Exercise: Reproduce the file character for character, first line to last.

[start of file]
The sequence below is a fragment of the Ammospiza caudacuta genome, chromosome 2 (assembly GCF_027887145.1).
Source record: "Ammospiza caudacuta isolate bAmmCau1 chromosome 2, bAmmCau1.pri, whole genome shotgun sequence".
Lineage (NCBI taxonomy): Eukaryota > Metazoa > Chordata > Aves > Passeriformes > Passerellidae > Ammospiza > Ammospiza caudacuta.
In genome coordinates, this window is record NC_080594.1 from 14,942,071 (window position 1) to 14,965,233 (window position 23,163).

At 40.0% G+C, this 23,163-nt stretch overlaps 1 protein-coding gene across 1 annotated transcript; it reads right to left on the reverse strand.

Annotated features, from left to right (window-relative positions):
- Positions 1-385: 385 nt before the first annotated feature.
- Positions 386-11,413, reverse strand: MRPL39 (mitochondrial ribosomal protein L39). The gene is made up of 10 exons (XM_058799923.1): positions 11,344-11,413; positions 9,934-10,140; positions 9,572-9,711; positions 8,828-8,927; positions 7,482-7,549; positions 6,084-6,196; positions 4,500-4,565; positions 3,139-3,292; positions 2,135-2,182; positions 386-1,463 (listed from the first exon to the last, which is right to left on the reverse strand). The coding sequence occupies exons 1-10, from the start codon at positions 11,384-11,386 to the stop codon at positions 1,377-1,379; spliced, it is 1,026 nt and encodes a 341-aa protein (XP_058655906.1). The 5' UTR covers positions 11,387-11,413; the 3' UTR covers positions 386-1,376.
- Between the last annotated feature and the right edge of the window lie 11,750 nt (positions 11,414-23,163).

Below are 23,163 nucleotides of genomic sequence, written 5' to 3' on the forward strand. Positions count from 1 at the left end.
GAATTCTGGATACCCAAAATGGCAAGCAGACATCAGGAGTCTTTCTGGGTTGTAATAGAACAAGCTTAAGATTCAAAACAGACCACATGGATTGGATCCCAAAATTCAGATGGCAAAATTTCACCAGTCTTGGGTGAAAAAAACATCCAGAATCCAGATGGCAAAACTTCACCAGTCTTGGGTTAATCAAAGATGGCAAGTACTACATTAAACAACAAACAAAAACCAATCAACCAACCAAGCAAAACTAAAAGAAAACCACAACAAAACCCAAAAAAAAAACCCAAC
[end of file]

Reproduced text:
The sequence below is a fragment of the Ammospiza caudacuta genome, chromosome 2 (assembly GCF_027887145.1).
Source record: "Ammospiza caudacuta isolate bAmmCau1 chromosome 2, bAmmCau1.pri, whole genome shotgun sequence".
Lineage (NCBI taxonomy): Eukaryota > Metazoa > Chordata > Aves > Passeriformes > Passerellidae > Ammospiza > Ammospiza caudacuta.
In genome coordinates, this window is record NC_080594.1 from 14,942,071 (window position 1) to 14,965,233 (window position 23,163).

At 40.0% G+C, this 23,163-nt stretch overlaps 1 protein-coding gene across 1 annotated transcript; it reads right to left on the reverse strand.

Annotated features, from left to right (window-relative positions):
- Positions 1-385: 385 nt before the first annotated feature.
- Positions 386-11,413, reverse strand: MRPL39 (mitochondrial ribosomal protein L39). The gene is made up of 10 exons (XM_058799923.1): positions 11,344-11,413; positions 9,934-10,140; positions 9,572-9,711; positions 8,828-8,927; positions 7,482-7,549; positions 6,084-6,196; positions 4,500-4,565; positions 3,139-3,292; positions 2,135-2,182; positions 386-1,463 (listed from the first exon to the last, which is right to left on the reverse strand). The coding sequence occupies exons 1-10, from the start codon at positions 11,384-11,386 to the stop codon at positions 1,377-1,379; spliced, it is 1,026 nt and encodes a 341-aa protein (XP_058655906.1). The 5' UTR covers positions 11,387-11,413; the 3' UTR covers positions 386-1,376.
- Between the last annotated feature and the right edge of the window lie 11,750 nt (positions 11,414-23,163).

Below are 23,163 nucleotides of genomic sequence, written 5' to 3' on the forward strand. Positions count from 1 at the left end.
GAATTCTGGATACCCAAAATGGCAAGCAGACATCAGGAGTCTTTCTGGGTTGTAATAGAACAAGCTTAAGATTCAAAACAGACCACATGGATTGGATCCCAAAATTCAGATGGCAAAATTTCACCAGTCTTGGGTGAAAAAAACATCCAGAATCCAGATGGCAAAACTTCACCAGTCTTGGGTTAATCAAAGATGGCAAGTACTACATTAAACAACAAACAAAAACCAATCAACCAACCAAGCAAAACTAAAAGAAAACCACAACAAAACCCAAAAAAAAAACCCAAC